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FAMILY NURSING CARE PLAN
DEFINITION A Family Nursing Care Plan is the set of actions the nurse decides to implement to be able to resolve identified family health and nursing problems.
CHARACTERISTICS 1. The nursing care plan focuses on actions which are designed to solve or alleviate an existing problem. • The plan is a blueprint for action; the meats of the plan are the approaches, strategies, activities, methods, and materials by which the nurse hopes to change the problem situation. 1. The nursing are plan is a product of deliberate systematic process. • It is not based on impulsive or spur of the moment decisions. The planning process is characterized by logical thinking whereby relationships are put together to arrive at rational decisions. The actions the nurse decides to implement are chosen from among alternatives after careful analysis and weighing options open to her. 1. The nursing are plan, as with all other plans, relates to the future. • It utilized events in the past and what is happening in the present to determine trends. It also envisions the future if the problem situation is not corrected. 1. The nursing care plan revolves around identified health and nursing problems. • The problems are the starting points for the plan, and the bases for the objectives of care and subsequent intervention measures. 1. The nursing care is a means to an end, not an end in itself. • The goal in planning is to deliver the most appropriate care to client. If it does not serve the purpose for which it is initiated it becomes useless and an expensive undertaking. 1. Nursing care planning is continuous process, not a one-shot deal. • The results of the evaluation of the plan’s effectiveness pave the way for another cycle of planning until the problems are resolved. DESIRABLE QUALITIES OF A NURSING CARE PLAN 1. It should be based on a clear definition of the problems. • A nursing care plan takes time and effort to make. It will be a sheer waste of resources if it does not produce the intended results because of a vague or erroneous definition of a problem. A good plan is based on a comprehensive analysis of the problem situation. The main as well as the contributory causes in the perpetuation of the problem should be identified. 1. A good plan is realistic.
It can be implemented with reasonable chance of success. This realism of a plan is related to the quantity and quality of resources required in its execution.
1. The nursing care plan should be consistent with the goals and philosophy of the health agency. • If the health agency for instances, promotes self reliance of the client as one of the philosophies, then the nurse must bear this in mind when planning her approach and intervention measures. 1. The nursing care plan is drawn with the family. • This is consistent with the principle that the nurse works with and NOT for the family. She involves the family in determining health needs and problems, in establishing priorities, in selecting appropriate course of action, implementing them and evaluating outcomes. Through participatory planning, the nurse also gives the family the feeling that its dignity and integrity are preserved because of the realization that is not totally helpless and can still do something about the problem situation. 1. The nursing care plan is best kept in a written form. • It is a means of communication not only among the nurse but also between nurses and other members of the health team. Moreover, it is impossible for a nurse to keep many family care plan in her mind and remember the salient point of care. The development of standard forms can help motivate nurses to write their nursing care plans. Written plans also serve as useful administrative device for evaluating staff performance and the quality of care provided to clients. IMPORTANCE OF PLANNING CARE 1. They individualized care to clients • The recipient of care whether individual of family or the entire community are different from each other. Nursing care, to be appropriate should suit and be unique to a particular client. Planning facilities the delivery of the most appropriate care by considering the individuality of each client 1. The nursing care plan helps in setting priorities • By providing information about the client as well as the nature of his problems, the nurse set her priorities for care. 1. Nursing care plan promote systematic communication among the health care team • Nursing care plan define the problems and details of nursing interventions done to resolve them. 1. Continuity of care is facilitated • Gaps and duplication in services provided are minimized. Gaps and duplications of services are bound to occur in setting where there is frequent turnover of staff or when several health workers are providing care to the same family. 1. It facilitates the coordination of care • By making known to other members of the health team what nursing care is rendered. Coordination of care prevents fragmentation of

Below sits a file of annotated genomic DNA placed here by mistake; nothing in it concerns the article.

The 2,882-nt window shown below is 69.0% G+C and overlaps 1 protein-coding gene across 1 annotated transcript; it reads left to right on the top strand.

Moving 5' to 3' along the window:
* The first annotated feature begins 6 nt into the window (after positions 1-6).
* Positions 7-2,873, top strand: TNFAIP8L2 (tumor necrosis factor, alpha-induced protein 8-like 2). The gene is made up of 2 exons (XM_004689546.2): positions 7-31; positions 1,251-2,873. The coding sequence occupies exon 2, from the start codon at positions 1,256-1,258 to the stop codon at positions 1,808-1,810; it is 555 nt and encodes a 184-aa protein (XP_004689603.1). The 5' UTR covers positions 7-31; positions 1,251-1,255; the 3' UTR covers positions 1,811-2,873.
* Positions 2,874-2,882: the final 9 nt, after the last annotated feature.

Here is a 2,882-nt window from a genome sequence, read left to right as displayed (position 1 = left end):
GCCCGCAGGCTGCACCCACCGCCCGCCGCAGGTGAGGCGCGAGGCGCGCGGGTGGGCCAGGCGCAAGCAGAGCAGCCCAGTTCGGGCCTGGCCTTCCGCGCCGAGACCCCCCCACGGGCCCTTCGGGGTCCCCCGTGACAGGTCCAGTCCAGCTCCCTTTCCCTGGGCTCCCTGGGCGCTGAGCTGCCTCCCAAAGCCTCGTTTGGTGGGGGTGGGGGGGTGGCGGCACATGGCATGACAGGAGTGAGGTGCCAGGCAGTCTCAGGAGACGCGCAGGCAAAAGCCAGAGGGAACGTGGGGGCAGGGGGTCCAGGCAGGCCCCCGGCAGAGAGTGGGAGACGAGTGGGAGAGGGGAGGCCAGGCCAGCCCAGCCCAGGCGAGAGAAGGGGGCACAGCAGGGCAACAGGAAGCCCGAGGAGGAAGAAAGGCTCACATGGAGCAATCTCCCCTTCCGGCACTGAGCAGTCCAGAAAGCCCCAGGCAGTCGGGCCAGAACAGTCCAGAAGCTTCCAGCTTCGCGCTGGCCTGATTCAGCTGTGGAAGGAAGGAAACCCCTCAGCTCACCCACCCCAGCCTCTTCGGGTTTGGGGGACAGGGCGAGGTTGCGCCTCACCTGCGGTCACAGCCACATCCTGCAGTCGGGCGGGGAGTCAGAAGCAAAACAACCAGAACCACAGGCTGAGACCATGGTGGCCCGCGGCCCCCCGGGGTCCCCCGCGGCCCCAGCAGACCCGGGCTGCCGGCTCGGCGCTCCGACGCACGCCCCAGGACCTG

services and increases the efficiency of the health service delivery system. ESTABLISHING PRIORITIES • After the date analysis, the nurse may realize that the family is faced with a number of health nursing problems, which cannot be taken up all the same time considering the available resources for both the family and the nurse. Considering this situation, she can rank the identified problems into priorities. There are four criteria for determining priorities among health problems. These includes: 1. NATURE OF PROBLEM PRESENTED- categorized into health threat, health deficit, and foreseeable crisis. 2. MODIFIABILITY OF THE PROBLEM- refers to the probability of success in minimizing, alleviation or totally eradicating the problem through nursing intervention. 3. PREVENTIVE POTENTIAL- refers to the nature and magnitude of future problems that can be minimized or totally prevented if intervention is done on the problem under consideration. 4. SALIENCE- refers to the family’s perception and evaluation of the problem in terms of seriousness an urgency attention needed.